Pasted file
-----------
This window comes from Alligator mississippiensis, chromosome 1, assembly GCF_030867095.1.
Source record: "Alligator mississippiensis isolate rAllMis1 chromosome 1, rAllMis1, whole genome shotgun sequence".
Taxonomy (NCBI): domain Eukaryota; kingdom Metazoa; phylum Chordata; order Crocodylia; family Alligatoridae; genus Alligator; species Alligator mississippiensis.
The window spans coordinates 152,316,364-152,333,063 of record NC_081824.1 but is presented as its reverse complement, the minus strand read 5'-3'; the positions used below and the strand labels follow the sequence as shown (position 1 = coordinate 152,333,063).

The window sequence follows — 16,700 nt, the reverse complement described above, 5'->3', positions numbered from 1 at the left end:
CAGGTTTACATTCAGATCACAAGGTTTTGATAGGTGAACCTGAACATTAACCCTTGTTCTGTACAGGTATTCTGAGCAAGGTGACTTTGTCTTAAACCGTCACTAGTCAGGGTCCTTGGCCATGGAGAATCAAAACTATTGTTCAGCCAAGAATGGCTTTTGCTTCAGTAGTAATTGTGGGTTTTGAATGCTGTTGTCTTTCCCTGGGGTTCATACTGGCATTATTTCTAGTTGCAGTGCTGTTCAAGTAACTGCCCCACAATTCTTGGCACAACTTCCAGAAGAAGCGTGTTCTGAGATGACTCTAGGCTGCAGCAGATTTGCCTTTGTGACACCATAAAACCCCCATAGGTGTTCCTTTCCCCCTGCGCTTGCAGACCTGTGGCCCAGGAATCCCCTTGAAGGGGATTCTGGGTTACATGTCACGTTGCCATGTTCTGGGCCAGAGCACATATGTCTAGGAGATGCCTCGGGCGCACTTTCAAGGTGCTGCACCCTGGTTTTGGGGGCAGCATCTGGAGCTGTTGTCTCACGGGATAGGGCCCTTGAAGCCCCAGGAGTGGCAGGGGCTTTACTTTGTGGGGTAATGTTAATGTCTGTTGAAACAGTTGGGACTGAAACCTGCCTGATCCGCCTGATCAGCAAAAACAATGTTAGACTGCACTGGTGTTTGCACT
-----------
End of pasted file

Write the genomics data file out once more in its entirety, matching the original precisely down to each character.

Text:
This window comes from Alligator mississippiensis, chromosome 1, assembly GCF_030867095.1.
Source record: "Alligator mississippiensis isolate rAllMis1 chromosome 1, rAllMis1, whole genome shotgun sequence".
Taxonomy (NCBI): domain Eukaryota; kingdom Metazoa; phylum Chordata; order Crocodylia; family Alligatoridae; genus Alligator; species Alligator mississippiensis.
The window spans coordinates 152,316,364-152,333,063 of record NC_081824.1 but is presented as its reverse complement, the minus strand read 5'-3'; the positions used below and the strand labels follow the sequence as shown (position 1 = coordinate 152,333,063).

The window sequence follows — 16,700 nt, the reverse complement described above, 5'->3', positions numbered from 1 at the left end:
CAGGTTTACATTCAGATCACAAGGTTTTGATAGGTGAACCTGAACATTAACCCTTGTTCTGTACAGGTATTCTGAGCAAGGTGACTTTGTCTTAAACCGTCACTAGTCAGGGTCCTTGGCCATGGAGAATCAAAACTATTGTTCAGCCAAGAATGGCTTTTGCTTCAGTAGTAATTGTGGGTTTTGAATGCTGTTGTCTTTCCCTGGGGTTCATACTGGCATTATTTCTAGTTGCAGTGCTGTTCAAGTAACTGCCCCACAATTCTTGGCACAACTTCCAGAAGAAGCGTGTTCTGAGATGACTCTAGGCTGCAGCAGATTTGCCTTTGTGACACCATAAAACCCCCATAGGTGTTCCTTTCCCCCTGCGCTTGCAGACCTGTGGCCCAGGAATCCCCTTGAAGGGGATTCTGGGTTACATGTCACGTTGCCATGTTCTGGGCCAGAGCACATATGTCTAGGAGATGCCTCGGGCGCACTTTCAAGGTGCTGCACCCTGGTTTTGGGGGCAGCATCTGGAGCTGTTGTCTCACGGGATAGGGCCCTTGAAGCCCCAGGAGTGGCAGGGGCTTTACTTTGTGGGGTAATGTTAATGTCTGTTGAAACAGTTGGGACTGAAACCTGCCTGATCCGCCTGATCAGCAAAAACAATGTTAGACTGCACTGGTGTTTGCACT